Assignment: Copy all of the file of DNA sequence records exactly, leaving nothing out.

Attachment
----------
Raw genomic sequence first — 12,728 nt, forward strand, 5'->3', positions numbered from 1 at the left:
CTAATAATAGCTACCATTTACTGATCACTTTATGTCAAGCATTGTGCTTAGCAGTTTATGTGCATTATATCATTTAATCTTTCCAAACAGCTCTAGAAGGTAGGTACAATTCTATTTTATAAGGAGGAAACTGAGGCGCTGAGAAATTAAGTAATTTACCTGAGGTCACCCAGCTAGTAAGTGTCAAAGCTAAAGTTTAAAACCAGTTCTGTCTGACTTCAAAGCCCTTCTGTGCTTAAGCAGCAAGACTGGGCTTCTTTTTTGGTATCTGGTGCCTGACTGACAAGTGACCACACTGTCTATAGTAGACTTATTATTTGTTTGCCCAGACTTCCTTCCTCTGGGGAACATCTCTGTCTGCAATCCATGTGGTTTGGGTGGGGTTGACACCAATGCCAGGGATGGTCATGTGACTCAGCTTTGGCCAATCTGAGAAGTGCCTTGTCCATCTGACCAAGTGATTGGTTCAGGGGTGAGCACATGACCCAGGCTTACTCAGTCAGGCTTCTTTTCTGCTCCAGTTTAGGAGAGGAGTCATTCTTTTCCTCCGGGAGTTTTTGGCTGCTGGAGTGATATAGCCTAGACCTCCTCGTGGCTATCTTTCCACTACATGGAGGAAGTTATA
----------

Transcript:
Raw genomic sequence first — 12,728 nt, forward strand, 5'->3', positions numbered from 1 at the left:
CTAATAATAGCTACCATTTACTGATCACTTTATGTCAAGCATTGTGCTTAGCAGTTTATGTGCATTATATCATTTAATCTTTCCAAACAGCTCTAGAAGGTAGGTACAATTCTATTTTATAAGGAGGAAACTGAGGCGCTGAGAAATTAAGTAATTTACCTGAGGTCACCCAGCTAGTAAGTGTCAAAGCTAAAGTTTAAAACCAGTTCTGTCTGACTTCAAAGCCCTTCTGTGCTTAAGCAGCAAGACTGGGCTTCTTTTTTGGTATCTGGTGCCTGACTGACAAGTGACCACACTGTCTATAGTAGACTTATTATTTGTTTGCCCAGACTTCCTTCCTCTGGGGAACATCTCTGTCTGCAATCCATGTGGTTTGGGTGGGGTTGACACCAATGCCAGGGATGGTCATGTGACTCAGCTTTGGCCAATCTGAGAAGTGCCTTGTCCATCTGACCAAGTGATTGGTTCAGGGGTGAGCACATGACCCAGGCTTACTCAGTCAGGCTTCTTTTCTGCTCCAGTTTAGGAGAGGAGTCATTCTTTTCCTCCGGGAGTTTTTGGCTGCTGGAGTGATATAGCCTAGACCTCCTCGTGGCTATCTTTCCACTACATGGAGGAAGTTATA